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Minnesota’s Lowest Wage Workers are Getting a 6 to 8 Cent an Hour Raise

12.31.2020
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On Friday, January 1st, 2021, the state of Minnesota raises the minimum hourly wage to account for inflation. More than 200,000 of Minnesota’s lowest-paid workers are getting a raise shy of 1%.

Large employers, those with more than $500,000 in gross
revenue, will be required to pay at least $10.08 per hour, an increase of 8
cents an hour. For a full-time employee making minimum wage, the increase
amounts to about $166 a year, to $20,966 annually.

For smaller employers, those with annual gross revenue below
$500,000, minimum employee pay must rise […]

Minneapolis minimum wage update

03.13.2019
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In January 2018, the City of Minneapolis’ minimum wage ordinance took effect. Businesses and business groups had previously sued the city to block the law, noting that the city’s minimum wage exceeded Minnesota’s current statewide minimum wage. In April 2018, a Minnesota district court held that the state law did not prohibit Minneapolis from setting a higher wage for employees who worked in the city.

This week, the Minnesota Court of Appeals upheld the district court’s decision. The Court of Appeals noted that current state law sets a floor, not a ceiling, for minimum wages. Cities cannot […]

Are electronic signatures valid?

09.18.2018
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If you’re a contractor or business owner, you probably require your clients to sign service agreements before you start work for them. While it can be time-consuming and costly to prepare and store paper copies of every agreement, many contractors and businesses are unclear on whether their clients can electronically sign contracts. If a client types their name at the end of a Microsoft Word document, for example, is that legally binding? What about inserting an image of their signature into a PDF? What happens if the client later claims that the contract was invalid?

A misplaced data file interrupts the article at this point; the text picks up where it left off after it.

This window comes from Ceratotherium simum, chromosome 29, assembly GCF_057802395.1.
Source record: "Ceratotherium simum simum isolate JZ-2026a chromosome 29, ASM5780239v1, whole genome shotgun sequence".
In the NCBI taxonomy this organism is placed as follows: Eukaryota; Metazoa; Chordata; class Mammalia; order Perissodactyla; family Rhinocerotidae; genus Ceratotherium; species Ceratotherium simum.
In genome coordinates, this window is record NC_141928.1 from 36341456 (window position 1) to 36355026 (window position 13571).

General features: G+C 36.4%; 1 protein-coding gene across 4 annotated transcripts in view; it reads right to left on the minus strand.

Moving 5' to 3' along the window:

Electronic signatures can […]

Sick and Safe Leave Update: Geographic Limitations

07.10.2017
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In 2016, Minneapolis enacted an ordinance requiring that all employees who work in the city more than 80 hours per year accrue paid leave for illness, injury, or safety concerns for themselves or their dependents. St. Paul enacted a similar ordinance a few months later. Together, these are known as Earned Sick and Safe Time (ESST) ordinances. Controversy surrounding them has resulted in a lawsuit, now-vetoed state legislation, and much debate. Recently, both cities released enforcement guidelines modifying the effects of the ordinances in an effort to comply with a recent court order, which is under appeal. The future […]